H. Lundbeck’s Phase III Data Crushes Hope for Alzheimer’s Once Again
September 23, 2016
By Alex Keown, BioSpace.com Breaking News Staff
VALBY, Denmark – Once again the dreaded Alzheimer’s disease has eluded a drugmaker’s attempt to defeat the memory-fragmenting disease. Danish company H. Lundbeck A/S (LUN.CO) announced this morning its experimental Alzheimer’s treatment, idalopirdine failed in a late stage trial.
Lundbeck announced Thursday afternoon that both doses being studied in the Phase III trial showed an “a weak efficacy profile” and failed to meet primary and secondary endpoints. The Phase III trial failed to demonstrate the promising results that an earlier Phase II trial showed.
“We are disappointed about the outcome of this study,” Anders Gersel Pedersen, Lundbeck’s chief scientific officer, said in a statement. “The phase II data were very encouraging but unfortunately, these data failed to replicate those findings.”
Idalopirdine is a selective 5-HT6 receptor antagonist. The 5-HT6 receptor is expressed in brain regions involved in cognition, such as the cortex and the hippocampus, and modulates activity of multiple neurotransmitter systems.
Lundbeck is developing idalopirdine along with Japan’s Otsuka Pharmaceutical Co. Ltd., the company said in a statement. Although idalopirdine showed “weak efficacy,” Lundbeck said the drug was safe and well-tolerated.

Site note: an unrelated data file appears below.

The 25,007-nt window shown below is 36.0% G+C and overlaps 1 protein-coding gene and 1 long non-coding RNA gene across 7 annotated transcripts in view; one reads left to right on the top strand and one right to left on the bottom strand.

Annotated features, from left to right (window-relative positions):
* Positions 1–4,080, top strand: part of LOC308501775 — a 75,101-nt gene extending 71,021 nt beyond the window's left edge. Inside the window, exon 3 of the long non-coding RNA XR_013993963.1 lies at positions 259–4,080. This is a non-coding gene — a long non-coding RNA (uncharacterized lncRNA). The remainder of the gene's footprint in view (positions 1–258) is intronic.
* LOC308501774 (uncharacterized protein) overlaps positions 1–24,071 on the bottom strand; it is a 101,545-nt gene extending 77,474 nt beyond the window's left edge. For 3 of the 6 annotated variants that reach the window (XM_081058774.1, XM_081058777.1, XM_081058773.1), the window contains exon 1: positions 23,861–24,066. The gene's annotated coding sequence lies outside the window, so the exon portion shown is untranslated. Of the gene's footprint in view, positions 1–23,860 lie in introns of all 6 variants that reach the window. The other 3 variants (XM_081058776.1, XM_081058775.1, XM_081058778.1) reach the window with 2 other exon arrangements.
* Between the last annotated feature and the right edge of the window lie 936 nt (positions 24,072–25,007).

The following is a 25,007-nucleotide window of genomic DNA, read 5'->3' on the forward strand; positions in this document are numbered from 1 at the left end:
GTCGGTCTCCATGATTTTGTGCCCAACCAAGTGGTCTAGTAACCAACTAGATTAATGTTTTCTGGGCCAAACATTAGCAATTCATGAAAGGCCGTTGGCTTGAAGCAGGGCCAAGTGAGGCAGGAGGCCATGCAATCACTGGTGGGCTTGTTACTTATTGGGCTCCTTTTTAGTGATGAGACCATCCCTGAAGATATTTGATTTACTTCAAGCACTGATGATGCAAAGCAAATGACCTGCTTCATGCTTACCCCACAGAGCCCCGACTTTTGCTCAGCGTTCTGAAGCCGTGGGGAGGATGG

Finding a cure for Alzheimer’s has been a monumental struggle for pharmaceutical companies. As companies look for a cure or therapy, researchers are taking different approaches to tackling the dread disease. Lundbeck’s idalopirdine was believed to modulate the balance between excitation (glutamate) and inhibition (GABA) in the brain. Other developmental drugs target the buildup of amyloid plaque, which many researchers believe is the cause of Alzheimer’s. Earlier this year, New York-based Anavex Life Sciences Corp. (AVXL) reported anecdotal evidence its drug, Anavex 2-73, was showing positive response in a mid-stage trial. Two patients who were administered the drug were able to regain control of some motor functions and memories, including the abilities to play piano and paint. Although the results were miniscule, they were promising.
Alzheimer’s disease, a type of dementia, affects 15 million people worldwide, a number that is expected to grow to 75 million by 2030 due, in part, to the lack of effective treatments. In total, there are about 50 million people suffering from some form of dementia worldwide. There are currently no drugs that target the cause of Alzheimer’s the most common form of dementia. There are several drugs on the market that help manage Alzheimer’s, but none treat the primary cause, including Eisai Co. (ESALF.PK)’s Aracept.
Lundbeck said that although the Starshine study failed, the company is continuing with two other late-stage studies, Starshine and Starbright. Data from those trials is expected to be available in the first quarter of 2017, the company said in a statement.
Idalopirdine is not the only drug Lundbeck has co-developed with Otsuka. The two companies teamed up to develop Rexulti, a therapy for adults battling depression as well as for adults battling schizophrenia.
Last year Lundbeck eliminated 1,000 positions as the company faced the challenges of generic medications. At the time the company announced the job cuts, Lundbeck had seen approximately a seven percent decline in revenue due to generic competition for its antidepressant Cipralex and Alzheimer’s treatment Ebixa.
Other key products in Lundbeck’s pipeline include Abilify Maintena, Brintellix, Northera and Onfi.